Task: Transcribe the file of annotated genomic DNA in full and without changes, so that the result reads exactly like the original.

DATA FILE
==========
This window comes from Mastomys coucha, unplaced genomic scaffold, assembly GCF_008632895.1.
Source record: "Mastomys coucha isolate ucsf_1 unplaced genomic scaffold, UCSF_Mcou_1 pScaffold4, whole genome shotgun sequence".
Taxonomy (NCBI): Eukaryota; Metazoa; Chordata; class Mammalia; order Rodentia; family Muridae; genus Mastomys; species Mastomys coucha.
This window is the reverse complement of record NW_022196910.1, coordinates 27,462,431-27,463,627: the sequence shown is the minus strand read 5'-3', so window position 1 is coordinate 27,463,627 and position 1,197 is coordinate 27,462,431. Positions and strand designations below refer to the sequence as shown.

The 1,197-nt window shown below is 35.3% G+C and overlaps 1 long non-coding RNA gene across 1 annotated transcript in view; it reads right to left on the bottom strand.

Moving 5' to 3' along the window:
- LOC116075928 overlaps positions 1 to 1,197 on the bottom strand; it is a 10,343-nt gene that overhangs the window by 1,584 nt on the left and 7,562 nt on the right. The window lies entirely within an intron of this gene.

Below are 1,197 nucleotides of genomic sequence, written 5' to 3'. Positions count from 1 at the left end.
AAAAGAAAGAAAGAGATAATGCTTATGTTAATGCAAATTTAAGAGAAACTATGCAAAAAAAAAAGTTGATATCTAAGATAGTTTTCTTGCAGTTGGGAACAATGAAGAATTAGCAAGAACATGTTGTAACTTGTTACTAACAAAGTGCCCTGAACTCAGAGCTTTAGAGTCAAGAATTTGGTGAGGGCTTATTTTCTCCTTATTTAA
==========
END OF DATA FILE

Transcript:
This window comes from Mastomys coucha, unplaced genomic scaffold, assembly GCF_008632895.1.
Source record: "Mastomys coucha isolate ucsf_1 unplaced genomic scaffold, UCSF_Mcou_1 pScaffold4, whole genome shotgun sequence".
Taxonomy (NCBI): Eukaryota; Metazoa; Chordata; class Mammalia; order Rodentia; family Muridae; genus Mastomys; species Mastomys coucha.
This window is the reverse complement of record NW_022196910.1, coordinates 27,462,431-27,463,627: the sequence shown is the minus strand read 5'-3', so window position 1 is coordinate 27,463,627 and position 1,197 is coordinate 27,462,431. Positions and strand designations below refer to the sequence as shown.

The 1,197-nt window shown below is 35.3% G+C and overlaps 1 long non-coding RNA gene across 1 annotated transcript in view; it reads right to left on the bottom strand.

Moving 5' to 3' along the window:
- LOC116075928 overlaps positions 1 to 1,197 on the bottom strand; it is a 10,343-nt gene that overhangs the window by 1,584 nt on the left and 7,562 nt on the right. The window lies entirely within an intron of this gene.

Below are 1,197 nucleotides of genomic sequence, written 5' to 3'. Positions count from 1 at the left end.
AAAAGAAAGAAAGAGATAATGCTTATGTTAATGCAAATTTAAGAGAAACTATGCAAAAAAAAAAGTTGATATCTAAGATAGTTTTCTTGCAGTTGGGAACAATGAAGAATTAGCAAGAACATGTTGTAACTTGTTACTAACAAAGTGCCCTGAACTCAGAGCTTTAGAGTCAAGAATTTGGTGAGGGCTTATTTTCTCCTTATTTAA